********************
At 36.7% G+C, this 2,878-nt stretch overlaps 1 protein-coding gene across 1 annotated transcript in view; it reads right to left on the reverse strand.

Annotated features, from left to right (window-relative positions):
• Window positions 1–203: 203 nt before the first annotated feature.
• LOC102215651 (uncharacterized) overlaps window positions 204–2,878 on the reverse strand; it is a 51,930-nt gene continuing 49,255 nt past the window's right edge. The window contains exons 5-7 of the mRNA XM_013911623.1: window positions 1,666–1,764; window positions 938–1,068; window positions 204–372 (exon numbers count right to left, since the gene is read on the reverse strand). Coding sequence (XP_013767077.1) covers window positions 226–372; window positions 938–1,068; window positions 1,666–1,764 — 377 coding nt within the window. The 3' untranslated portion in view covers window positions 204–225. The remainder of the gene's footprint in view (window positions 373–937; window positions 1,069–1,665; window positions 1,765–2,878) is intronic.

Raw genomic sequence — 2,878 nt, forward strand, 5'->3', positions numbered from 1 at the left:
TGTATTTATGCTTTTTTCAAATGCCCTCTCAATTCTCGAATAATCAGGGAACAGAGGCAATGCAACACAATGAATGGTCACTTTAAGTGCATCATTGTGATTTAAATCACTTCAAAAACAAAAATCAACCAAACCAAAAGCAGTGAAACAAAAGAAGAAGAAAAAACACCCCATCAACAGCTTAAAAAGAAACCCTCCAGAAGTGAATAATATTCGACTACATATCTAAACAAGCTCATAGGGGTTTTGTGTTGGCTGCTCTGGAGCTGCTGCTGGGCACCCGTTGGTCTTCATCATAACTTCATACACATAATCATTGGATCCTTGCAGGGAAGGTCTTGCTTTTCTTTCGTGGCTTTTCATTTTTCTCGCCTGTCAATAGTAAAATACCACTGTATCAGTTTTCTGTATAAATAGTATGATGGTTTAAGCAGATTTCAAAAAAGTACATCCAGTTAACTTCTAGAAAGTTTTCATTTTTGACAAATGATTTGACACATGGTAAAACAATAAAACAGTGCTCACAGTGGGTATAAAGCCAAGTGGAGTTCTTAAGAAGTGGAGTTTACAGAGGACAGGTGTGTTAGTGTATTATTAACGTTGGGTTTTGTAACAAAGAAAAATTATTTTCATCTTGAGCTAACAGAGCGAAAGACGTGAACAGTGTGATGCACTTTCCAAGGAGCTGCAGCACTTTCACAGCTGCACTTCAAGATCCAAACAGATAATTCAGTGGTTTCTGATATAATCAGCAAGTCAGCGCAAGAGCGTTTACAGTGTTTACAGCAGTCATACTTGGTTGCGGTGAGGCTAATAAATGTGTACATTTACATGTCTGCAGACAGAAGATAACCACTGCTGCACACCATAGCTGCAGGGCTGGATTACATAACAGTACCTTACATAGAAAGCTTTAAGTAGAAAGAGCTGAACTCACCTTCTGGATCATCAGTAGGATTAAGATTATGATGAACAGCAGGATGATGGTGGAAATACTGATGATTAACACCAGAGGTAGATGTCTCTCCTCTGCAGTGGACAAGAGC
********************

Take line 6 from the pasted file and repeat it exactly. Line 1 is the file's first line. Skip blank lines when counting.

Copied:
TGTATTTATGCTTTTTTCAAATGCCCTCTCAATTCTCGAATAATCAGGGAACAGAGGCAATGCAACACAATGAATGGTCACTTTAAGTGCATCATTGTGATTTAAATCACTTCAAAAACAAAAATCAACCAAACCAAAAGCAGTGAAACAAAAGAAGAAGAAAAAACACCCCATCAACAGCTTAAAAAGAAACCCTCCAGAAGTGAATAATATTCGACTACATATCTAAACAAGCTCATAGGGGTTTTGTGTTGGCTGCTCTGGAGCTGCTGCTGGGCACCCGTTGGTCTTCATCATAACTTCATACACATAATCATTGGATCCTTGCAGGGAAGGTCTTGCTTTTCTTTCGTGGCTTTTCATTTTTCTCGCCTGTCAATAGTAAAATACCACTGTATCAGTTTTCTGTATAAATAGTATGATGGTTTAAGCAGATTTCAAAAAAGTACATCCAGTTAACTTCTAGAAAGTTTTCATTTTTGACAAATGATTTGACACATGGTAAAACAATAAAACAGTGCTCACAGTGGGTATAAAGCCAAGTGGAGTTCTTAAGAAGTGGAGTTTACAGAGGACAGGTGTGTTAGTGTATTATTAACGTTGGGTTTTGTAACAAAGAAAAATTATTTTCATCTTGAGCTAACAGAGCGAAAGACGTGAACAGTGTGATGCACTTTCCAAGGAGCTGCAGCACTTTCACAGCTGCACTTCAAGATCCAAACAGATAATTCAGTGGTTTCTGATATAATCAGCAAGTCAGCGCAAGAGCGTTTACAGTGTTTACAGCAGTCATACTTGGTTGCGGTGAGGCTAATAAATGTGTACATTTACATGTCTGCAGACAGAAGATAACCACTGCTGCACACCATAGCTGCAGGGCTGGATTACATAACAGTACCTTACATAGAAAGCTTTAAGTAGAAAGAGCTGAACTCACCTTCTGGATCATCAGTAGGATTAAGATTATGATGAACAGCAGGATGATGGTGGAAATACTGATGATTAACACCAGAGGTAGATGTCTCTCCTCTGCAGTGGACAAGAGC